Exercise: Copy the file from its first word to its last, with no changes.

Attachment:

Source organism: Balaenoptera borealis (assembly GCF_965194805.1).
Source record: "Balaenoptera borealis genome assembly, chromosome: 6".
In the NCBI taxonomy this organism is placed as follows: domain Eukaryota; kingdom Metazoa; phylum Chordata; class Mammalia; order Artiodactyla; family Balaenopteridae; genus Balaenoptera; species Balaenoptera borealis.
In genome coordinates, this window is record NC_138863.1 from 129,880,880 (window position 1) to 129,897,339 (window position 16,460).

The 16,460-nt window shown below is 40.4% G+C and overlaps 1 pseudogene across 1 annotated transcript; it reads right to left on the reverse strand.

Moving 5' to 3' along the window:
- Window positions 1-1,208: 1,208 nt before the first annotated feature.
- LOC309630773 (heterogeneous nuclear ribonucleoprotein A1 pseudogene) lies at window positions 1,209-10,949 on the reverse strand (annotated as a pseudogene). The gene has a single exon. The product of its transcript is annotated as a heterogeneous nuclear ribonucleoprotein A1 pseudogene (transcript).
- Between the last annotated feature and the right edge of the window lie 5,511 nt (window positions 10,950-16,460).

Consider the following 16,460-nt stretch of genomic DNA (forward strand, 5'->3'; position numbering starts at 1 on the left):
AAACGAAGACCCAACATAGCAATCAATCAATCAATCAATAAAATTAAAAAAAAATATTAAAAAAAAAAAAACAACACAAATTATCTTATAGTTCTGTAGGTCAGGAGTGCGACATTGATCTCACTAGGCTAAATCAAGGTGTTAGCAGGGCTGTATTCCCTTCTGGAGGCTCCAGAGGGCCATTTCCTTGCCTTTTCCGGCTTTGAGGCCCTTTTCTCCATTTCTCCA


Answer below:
Source organism: Balaenoptera borealis (assembly GCF_965194805.1).
Source record: "Balaenoptera borealis genome assembly, chromosome: 6".
In the NCBI taxonomy this organism is placed as follows: domain Eukaryota; kingdom Metazoa; phylum Chordata; class Mammalia; order Artiodactyla; family Balaenopteridae; genus Balaenoptera; species Balaenoptera borealis.
In genome coordinates, this window is record NC_138863.1 from 129,880,880 (window position 1) to 129,897,339 (window position 16,460).

The 16,460-nt window shown below is 40.4% G+C and overlaps 1 pseudogene across 1 annotated transcript; it reads right to left on the reverse strand.

Moving 5' to 3' along the window:
- Window positions 1-1,208: 1,208 nt before the first annotated feature.
- LOC309630773 (heterogeneous nuclear ribonucleoprotein A1 pseudogene) lies at window positions 1,209-10,949 on the reverse strand (annotated as a pseudogene). The gene has a single exon. The product of its transcript is annotated as a heterogeneous nuclear ribonucleoprotein A1 pseudogene (transcript).
- Between the last annotated feature and the right edge of the window lie 5,511 nt (window positions 10,950-16,460).

Consider the following 16,460-nt stretch of genomic DNA (forward strand, 5'->3'; position numbering starts at 1 on the left):
AAACGAAGACCCAACATAGCAATCAATCAATCAATCAATAAAATTAAAAAAAAATATTAAAAAAAAAAAAACAACACAAATTATCTTATAGTTCTGTAGGTCAGGAGTGCGACATTGATCTCACTAGGCTAAATCAAGGTGTTAGCAGGGCTGTATTCCCTTCTGGAGGCTCCAGAGGGCCATTTCCTTGCCTTTTCCGGCTTTGAGGCCCTTTTCTCCATTTCTCCA